The James Bard Metcalfe residence is an example of an asymmetrical Italianate house. The two-story structure had both front and side porches that were capped with a low wooden balustrade. An ornamental iron balustrade and small decorative brackets accented the shallow hipped roof. Spaces between the brackets were further articulated by raised rectangular molding. The main floor of the house had an extended bay to the left, followed by a recessed double bay section. Windows, while paired on the projecting bay, were singly placed on the rest of the main façade. The house had a mixture of window types. While all appear to have been double hung, some were two over two and the narrower examples were one over one. This house was an imposing, stately residence, befitting the social status of its owner, James Bard Metcalfe, and his wife Louise Boarman Metcalfe.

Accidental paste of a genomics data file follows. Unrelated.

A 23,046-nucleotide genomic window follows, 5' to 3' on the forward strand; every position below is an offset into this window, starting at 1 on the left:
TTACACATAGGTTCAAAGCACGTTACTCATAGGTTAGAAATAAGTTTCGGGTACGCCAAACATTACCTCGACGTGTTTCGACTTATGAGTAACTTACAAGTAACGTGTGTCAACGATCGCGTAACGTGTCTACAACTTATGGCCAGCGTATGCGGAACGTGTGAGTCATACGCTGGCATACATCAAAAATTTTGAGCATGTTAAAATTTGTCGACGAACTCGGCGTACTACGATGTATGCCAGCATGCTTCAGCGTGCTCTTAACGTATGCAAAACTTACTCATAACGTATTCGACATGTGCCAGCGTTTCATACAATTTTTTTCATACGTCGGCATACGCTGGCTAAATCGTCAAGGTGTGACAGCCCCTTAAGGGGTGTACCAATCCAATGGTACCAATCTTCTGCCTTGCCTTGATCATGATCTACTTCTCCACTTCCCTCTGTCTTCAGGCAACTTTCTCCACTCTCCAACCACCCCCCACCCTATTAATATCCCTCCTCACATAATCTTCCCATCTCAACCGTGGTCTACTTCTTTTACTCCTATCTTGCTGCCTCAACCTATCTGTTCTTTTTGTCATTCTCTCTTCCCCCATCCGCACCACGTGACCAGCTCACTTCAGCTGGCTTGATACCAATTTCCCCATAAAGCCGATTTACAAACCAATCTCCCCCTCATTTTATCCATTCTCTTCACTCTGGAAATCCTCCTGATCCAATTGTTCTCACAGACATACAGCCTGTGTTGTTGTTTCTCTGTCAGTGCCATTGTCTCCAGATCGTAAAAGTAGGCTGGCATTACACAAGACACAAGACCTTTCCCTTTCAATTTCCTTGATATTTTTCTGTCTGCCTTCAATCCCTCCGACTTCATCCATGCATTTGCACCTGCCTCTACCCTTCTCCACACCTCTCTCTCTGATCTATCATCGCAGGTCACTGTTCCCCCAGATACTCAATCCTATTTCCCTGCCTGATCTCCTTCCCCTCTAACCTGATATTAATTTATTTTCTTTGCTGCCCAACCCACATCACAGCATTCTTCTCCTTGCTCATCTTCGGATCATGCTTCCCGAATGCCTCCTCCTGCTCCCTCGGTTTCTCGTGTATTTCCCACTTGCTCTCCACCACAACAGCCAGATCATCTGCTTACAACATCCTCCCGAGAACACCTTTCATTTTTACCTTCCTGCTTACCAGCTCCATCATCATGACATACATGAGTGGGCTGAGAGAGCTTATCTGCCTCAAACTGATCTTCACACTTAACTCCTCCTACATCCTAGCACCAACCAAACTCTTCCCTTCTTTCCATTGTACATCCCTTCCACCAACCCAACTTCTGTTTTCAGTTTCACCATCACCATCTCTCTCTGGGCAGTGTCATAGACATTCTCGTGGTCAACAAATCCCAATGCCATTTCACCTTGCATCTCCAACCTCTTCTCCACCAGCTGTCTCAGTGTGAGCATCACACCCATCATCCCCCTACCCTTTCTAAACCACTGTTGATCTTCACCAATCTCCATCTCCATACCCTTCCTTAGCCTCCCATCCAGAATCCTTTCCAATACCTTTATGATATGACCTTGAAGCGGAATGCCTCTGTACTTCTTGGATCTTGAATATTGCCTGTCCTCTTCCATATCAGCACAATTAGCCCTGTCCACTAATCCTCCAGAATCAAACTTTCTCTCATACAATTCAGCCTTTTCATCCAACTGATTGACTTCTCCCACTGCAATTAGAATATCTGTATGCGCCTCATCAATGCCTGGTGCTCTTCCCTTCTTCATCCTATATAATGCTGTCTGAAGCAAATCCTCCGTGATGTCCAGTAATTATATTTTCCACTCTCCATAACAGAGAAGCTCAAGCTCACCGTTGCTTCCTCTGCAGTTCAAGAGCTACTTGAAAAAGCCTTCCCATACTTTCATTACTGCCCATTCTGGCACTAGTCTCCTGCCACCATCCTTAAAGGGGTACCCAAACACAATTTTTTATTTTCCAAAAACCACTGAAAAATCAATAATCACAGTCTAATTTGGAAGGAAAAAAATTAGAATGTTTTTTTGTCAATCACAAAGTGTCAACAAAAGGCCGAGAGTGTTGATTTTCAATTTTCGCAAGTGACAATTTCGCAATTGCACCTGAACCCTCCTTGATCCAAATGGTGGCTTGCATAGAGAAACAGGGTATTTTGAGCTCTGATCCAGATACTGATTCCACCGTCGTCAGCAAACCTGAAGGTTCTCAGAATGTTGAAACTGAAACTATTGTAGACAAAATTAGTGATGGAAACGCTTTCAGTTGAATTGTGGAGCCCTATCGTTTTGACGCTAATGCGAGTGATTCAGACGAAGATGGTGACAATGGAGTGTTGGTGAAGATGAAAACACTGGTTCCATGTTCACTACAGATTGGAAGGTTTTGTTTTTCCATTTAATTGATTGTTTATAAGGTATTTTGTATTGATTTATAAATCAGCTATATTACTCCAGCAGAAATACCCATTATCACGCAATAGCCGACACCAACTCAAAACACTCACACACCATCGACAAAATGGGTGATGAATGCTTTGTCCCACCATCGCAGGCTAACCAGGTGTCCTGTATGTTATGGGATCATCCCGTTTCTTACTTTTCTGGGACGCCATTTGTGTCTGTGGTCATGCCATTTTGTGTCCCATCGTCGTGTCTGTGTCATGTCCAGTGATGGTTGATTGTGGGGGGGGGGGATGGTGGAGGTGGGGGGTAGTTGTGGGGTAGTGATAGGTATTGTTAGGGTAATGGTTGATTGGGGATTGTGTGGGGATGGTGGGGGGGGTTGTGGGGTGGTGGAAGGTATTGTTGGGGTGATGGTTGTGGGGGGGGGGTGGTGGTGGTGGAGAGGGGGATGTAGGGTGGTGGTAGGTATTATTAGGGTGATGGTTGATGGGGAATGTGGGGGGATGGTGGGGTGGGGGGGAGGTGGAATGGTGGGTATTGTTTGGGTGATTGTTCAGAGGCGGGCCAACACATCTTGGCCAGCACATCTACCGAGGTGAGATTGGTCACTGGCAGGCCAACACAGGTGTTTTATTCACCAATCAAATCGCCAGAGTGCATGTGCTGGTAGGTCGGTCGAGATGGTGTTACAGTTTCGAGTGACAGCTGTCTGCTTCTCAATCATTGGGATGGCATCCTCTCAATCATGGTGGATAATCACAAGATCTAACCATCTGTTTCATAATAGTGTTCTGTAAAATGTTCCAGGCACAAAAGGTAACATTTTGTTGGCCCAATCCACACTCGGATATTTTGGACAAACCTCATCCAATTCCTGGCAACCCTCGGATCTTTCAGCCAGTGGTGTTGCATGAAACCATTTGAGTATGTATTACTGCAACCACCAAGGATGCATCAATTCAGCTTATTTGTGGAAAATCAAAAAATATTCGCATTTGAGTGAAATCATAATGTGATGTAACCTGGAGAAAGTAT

Metcalfe was a native of Mississippi, and served the Confederacy during the Civil War. He studied law after the war, then decided to move west for greater career advancement, settling in San Francisco. He visited Seattle in 1883 and decided to stay, opening a law office the following year. A few years later he entered into partnership with Junius Rochister, forming the firm of Metcalfe and Rochister. Metcalfe had several different legal partnerships over his professional career, with the last being Metcalfe and Jury. One of his sons, James Vernon, was also a lawyer, and graduated from the University of Washington in 1909.
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